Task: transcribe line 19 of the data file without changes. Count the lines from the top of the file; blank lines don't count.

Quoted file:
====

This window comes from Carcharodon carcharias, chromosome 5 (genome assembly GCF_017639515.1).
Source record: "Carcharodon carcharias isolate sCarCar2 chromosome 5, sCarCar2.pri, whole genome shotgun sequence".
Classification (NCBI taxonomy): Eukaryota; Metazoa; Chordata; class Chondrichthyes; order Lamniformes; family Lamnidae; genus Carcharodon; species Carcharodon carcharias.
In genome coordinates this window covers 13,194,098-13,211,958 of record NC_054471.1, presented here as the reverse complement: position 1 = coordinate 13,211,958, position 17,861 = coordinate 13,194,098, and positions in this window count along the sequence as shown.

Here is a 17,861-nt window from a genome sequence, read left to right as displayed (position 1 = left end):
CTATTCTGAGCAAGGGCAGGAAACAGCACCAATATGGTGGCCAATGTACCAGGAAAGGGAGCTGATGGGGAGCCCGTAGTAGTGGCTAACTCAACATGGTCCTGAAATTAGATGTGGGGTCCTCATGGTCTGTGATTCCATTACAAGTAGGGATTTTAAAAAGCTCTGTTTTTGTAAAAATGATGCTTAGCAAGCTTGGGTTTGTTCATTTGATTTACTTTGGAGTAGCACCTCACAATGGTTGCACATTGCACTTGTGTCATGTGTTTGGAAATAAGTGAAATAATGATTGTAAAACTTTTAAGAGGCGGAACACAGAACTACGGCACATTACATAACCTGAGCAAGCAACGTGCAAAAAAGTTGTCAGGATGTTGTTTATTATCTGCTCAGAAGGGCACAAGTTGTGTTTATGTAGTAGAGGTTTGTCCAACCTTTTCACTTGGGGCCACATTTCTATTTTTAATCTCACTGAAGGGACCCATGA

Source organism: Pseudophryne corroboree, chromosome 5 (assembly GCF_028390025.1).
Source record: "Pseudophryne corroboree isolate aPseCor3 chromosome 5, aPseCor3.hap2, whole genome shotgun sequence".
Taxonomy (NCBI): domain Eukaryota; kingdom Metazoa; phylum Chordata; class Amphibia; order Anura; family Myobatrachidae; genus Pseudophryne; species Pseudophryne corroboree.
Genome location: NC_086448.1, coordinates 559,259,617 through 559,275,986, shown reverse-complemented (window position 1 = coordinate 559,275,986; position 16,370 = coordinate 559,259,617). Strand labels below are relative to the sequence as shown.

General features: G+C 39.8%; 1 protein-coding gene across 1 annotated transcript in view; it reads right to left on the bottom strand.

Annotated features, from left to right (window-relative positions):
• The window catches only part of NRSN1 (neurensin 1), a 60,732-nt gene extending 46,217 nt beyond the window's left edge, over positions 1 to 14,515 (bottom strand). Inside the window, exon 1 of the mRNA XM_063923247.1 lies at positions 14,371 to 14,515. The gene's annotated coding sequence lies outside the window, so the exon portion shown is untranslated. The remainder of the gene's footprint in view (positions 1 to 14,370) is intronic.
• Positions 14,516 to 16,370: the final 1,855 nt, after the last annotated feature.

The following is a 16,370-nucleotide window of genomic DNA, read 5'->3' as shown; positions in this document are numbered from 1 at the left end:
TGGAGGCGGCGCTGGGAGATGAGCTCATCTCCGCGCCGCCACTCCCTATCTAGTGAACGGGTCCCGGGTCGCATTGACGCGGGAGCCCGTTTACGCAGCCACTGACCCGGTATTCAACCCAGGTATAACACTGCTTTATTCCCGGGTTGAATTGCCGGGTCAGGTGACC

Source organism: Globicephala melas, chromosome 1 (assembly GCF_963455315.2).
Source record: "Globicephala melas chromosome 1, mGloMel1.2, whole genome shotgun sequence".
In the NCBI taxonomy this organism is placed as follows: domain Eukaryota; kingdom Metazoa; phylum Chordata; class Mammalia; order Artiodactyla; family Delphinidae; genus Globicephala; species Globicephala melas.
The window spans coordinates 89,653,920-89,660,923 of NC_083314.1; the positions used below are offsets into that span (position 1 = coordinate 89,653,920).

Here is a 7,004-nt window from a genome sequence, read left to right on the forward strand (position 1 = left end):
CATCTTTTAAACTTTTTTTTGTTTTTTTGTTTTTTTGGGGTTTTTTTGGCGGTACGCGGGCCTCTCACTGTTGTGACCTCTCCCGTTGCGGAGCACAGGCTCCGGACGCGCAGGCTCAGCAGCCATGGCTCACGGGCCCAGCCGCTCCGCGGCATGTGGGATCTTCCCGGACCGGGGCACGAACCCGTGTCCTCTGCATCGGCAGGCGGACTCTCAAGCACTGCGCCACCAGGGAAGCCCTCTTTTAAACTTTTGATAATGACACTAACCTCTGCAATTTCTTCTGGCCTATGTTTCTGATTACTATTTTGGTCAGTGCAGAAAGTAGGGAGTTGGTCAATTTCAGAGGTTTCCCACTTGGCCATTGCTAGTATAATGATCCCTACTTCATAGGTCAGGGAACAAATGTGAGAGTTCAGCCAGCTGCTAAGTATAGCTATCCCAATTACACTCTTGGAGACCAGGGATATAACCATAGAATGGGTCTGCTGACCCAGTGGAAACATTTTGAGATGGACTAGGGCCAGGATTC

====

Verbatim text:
In the NCBI taxonomy this organism is placed as follows: domain Eukaryota; kingdom Metazoa; phylum Chordata; class Mammalia; order Artiodactyla; family Delphinidae; genus Globicephala; species Globicephala melas.